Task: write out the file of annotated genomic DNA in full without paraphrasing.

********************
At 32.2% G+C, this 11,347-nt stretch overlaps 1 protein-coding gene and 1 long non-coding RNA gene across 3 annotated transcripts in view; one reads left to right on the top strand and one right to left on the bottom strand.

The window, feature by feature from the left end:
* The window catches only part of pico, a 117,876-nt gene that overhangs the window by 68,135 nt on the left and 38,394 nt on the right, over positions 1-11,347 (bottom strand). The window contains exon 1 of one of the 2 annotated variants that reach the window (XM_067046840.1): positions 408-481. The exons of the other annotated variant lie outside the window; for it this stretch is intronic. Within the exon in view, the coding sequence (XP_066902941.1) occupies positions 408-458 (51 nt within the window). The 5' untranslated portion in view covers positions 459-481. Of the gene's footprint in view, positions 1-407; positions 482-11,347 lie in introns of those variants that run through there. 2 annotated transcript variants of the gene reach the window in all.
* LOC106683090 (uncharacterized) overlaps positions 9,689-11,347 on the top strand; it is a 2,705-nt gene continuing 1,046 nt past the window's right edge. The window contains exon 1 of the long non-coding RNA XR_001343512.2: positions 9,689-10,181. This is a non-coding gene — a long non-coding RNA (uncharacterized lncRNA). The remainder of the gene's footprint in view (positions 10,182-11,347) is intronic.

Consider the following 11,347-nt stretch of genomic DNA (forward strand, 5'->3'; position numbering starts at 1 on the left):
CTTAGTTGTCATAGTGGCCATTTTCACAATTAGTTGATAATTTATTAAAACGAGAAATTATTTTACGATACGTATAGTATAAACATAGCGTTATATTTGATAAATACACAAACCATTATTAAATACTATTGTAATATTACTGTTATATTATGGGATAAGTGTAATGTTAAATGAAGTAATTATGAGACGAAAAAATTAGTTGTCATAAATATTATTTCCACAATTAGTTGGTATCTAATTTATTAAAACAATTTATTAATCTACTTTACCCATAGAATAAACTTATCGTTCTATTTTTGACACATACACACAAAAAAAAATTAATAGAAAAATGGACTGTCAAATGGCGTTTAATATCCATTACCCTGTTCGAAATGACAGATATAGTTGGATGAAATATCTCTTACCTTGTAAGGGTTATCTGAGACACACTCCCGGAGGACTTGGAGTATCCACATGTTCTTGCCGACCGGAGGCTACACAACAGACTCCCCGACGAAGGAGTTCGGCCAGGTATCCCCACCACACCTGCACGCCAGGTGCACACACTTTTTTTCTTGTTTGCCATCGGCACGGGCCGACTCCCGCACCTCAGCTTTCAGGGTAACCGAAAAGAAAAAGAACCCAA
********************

At 32.2% G+C, this 11,347-nt stretch overlaps 1 protein-coding gene and 1 long non-coding RNA gene across 3 annotated transcripts in view; one reads left to right on the top strand and one right to left on the bottom strand.

The window, feature by feature from the left end:
* The window catches only part of pico, a 117,876-nt gene that overhangs the window by 68,135 nt on the left and 38,394 nt on the right, over positions 1-11,347 (bottom strand). The window contains exon 1 of one of the 2 annotated variants that reach the window (XM_067046840.1): positions 408-481. The exons of the other annotated variant lie outside the window; for it this stretch is intronic. Within the exon in view, the coding sequence (XP_066902941.1) occupies positions 408-458 (51 nt within the window). The 5' untranslated portion in view covers positions 459-481. Of the gene's footprint in view, positions 1-407; positions 482-11,347 lie in introns of those variants that run through there. 2 annotated transcript variants of the gene reach the window in all.
* LOC106683090 (uncharacterized) overlaps positions 9,689-11,347 on the top strand; it is a 2,705-nt gene continuing 1,046 nt past the window's right edge. The window contains exon 1 of the long non-coding RNA XR_001343512.2: positions 9,689-10,181. This is a non-coding gene — a long non-coding RNA (uncharacterized lncRNA). The remainder of the gene's footprint in view (positions 10,182-11,347) is intronic.

Consider the following 11,347-nt stretch of genomic DNA (forward strand, 5'->3'; position numbering starts at 1 on the left):
CTTAGTTGTCATAGTGGCCATTTTCACAATTAGTTGATAATTTATTAAAACGAGAAATTATTTTACGATACGTATAGTATAAACATAGCGTTATATTTGATAAATACACAAACCATTATTAAATACTATTGTAATATTACTGTTATATTATGGGATAAGTGTAATGTTAAATGAAGTAATTATGAGACGAAAAAATTAGTTGTCATAAATATTATTTCCACAATTAGTTGGTATCTAATTTATTAAAACAATTTATTAATCTACTTTACCCATAGAATAAACTTATCGTTCTATTTTTGACACATACACACAAAAAAAAATTAATAGAAAAATGGACTGTCAAATGGCGTTTAATATCCATTACCCTGTTCGAAATGACAGATATAGTTGGATGAAATATCTCTTACCTTGTAAGGGTTATCTGAGACACACTCCCGGAGGACTTGGAGTATCCACATGTTCTTGCCGACCGGAGGCTACACAACAGACTCCCCGACGAAGGAGTTCGGCCAGGTATCCCCACCACACCTGCACGCCAGGTGCACACACTTTTTTTCTTGTTTGCCATCGGCACGGGCCGACTCCCGCACCTCAGCTTTCAGGGTAACCGAAAAGAAAAAGAACCCAA